Preparedness

Program Provides an Avenue for Young Public Safety Workforce to Shape the Profession

Emergence Program offers advanced theory on the evolving issues in homeland security and public safety.

by Jim McKay / August 9, 2018
In this Sept. 16, 2001, file photo, smoke from the smoldering remains of the World Trade Center billows over the skyline of Lower Manhattan, silhouetting the Woolworth Building, center. The Brooklyn Bridge, right, stretches across the East River. AP/Mark Lennihan

The nature of homeland security and public safety is ever evolving, and predictions of what will be the vital issues in 10 to 20 years may not be reliable. But having a homeland security/public safety workforce that understands that and how to think in evolving times is vital.

That is the thinking that goes into The Emergence Program, an educational forum for homeland security and public safety officials who are relatively early in their careers. The program is offered by the Naval Postgraduate School in Monterey, Calif., and consists of two, one-week sessions onsite, as well as some preparatory study and interaction. It’s aimed at professionals with “not more than” two to eight years’ total work experience.

The idea of the program isn’t to shape the learning of these young professionals but to convene a cohort of 32 professionals from different and diverse backgrounds and facilitate discussions about how to operate in an ever-changing world.

Technology, humanity and the planet are all changing rapidly, even faster than we can keep up and the upcoming workforce is charged with understanding how to operate under these circumstances and is well-equipped, according to Glen Woodbury, director of the Center for Homeland Defense and Security at the Naval Postgraduate School.

“It’s less about telling them what the future will be. I don’t think we’re capable of that anymore,” Woodbury said. “But what we can do is teach ourselves how to think and process and lead. ‘This is where artificial intelligence is going, this is where unmanned systems are going, and this is how you lead in that environment.’”

The program provides attendees advanced theories in leadership, management and world affairs that public safety officials typically get later in their careers, Woodbury said.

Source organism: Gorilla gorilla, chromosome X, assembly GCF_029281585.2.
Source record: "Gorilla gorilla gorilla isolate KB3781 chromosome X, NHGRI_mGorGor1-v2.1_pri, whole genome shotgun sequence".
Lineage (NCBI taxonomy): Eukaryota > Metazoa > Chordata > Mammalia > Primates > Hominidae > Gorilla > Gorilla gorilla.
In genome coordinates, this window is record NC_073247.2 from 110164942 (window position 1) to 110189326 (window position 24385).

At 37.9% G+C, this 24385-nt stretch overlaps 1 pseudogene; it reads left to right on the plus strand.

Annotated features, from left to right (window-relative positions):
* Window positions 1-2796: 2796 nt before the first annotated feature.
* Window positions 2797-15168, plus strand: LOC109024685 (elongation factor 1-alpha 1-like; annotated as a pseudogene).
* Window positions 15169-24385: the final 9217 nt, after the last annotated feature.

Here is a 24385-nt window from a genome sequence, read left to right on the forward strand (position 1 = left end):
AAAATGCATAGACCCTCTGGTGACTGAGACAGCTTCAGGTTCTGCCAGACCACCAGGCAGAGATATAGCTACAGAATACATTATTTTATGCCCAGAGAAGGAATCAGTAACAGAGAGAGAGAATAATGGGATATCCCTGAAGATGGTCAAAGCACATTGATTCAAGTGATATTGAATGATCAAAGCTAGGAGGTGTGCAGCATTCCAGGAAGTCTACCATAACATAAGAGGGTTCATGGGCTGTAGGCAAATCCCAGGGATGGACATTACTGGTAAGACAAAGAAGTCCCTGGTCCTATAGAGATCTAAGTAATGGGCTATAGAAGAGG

“We realized most folks start with essential training, not that training is bad, but they don’t get exposed to dealing with the advanced issues they are going to face throughout their careers,” he said. “We asked ourselves why. Why not introduce people who are just entering the workforce to these concepts and frameworks?”
The program’s objectives include:

•    Enhance the next generation of homeland security leaders’ understanding of the homeland security discipline and emergency trends.
•    Facilitate participants’ homeland security perspectives and what they view as opportunities for change and contributions their generation can make to the evolving discipline.
•    Emphasize and enhance critical inquiry, analysis and evidence-based research to understand complex problems and to develop and implement new ideas.
•    Develop and explore strategies for success in a changing work environment.
•    Inspire participants to a career in homeland security/public safety.
Heather Issvoran, director of strategic communications for the Naval Postgraduate School, said the program seeks to facilitate critical thinking first and then create innovation and implementation of those ideas.

“One of the goals of the program is to get them to think more critically but also help them understand how to present a creative idea to their leadership and to present innovation in a way that their leadership will understand and perhaps adopt,” she said.

Woodbury thinks the upcoming workforce is capable of a better grasp of the issues of the future than the veterans in the field. He said their thought process is not “calcified” by experience and they can be more openminded than more established personnel.

“They are more social and interactive with 10, 20 people at a time,” Woodbury said. “I can do that too, but I’m still framed by my biases and how human beings interact. They’re learning how to interact in technology in an advanced way that draws many more people and in ways they can connect on their own levels.”

He said as the upper echelon of public safety and homeland workers retire, it provides an opportunity for younger professionals to shape the way in which they work and collaborate with other professionals. “This is an opportunity for that workforce that is coming up to replace us and not learn and manage the same way we did.”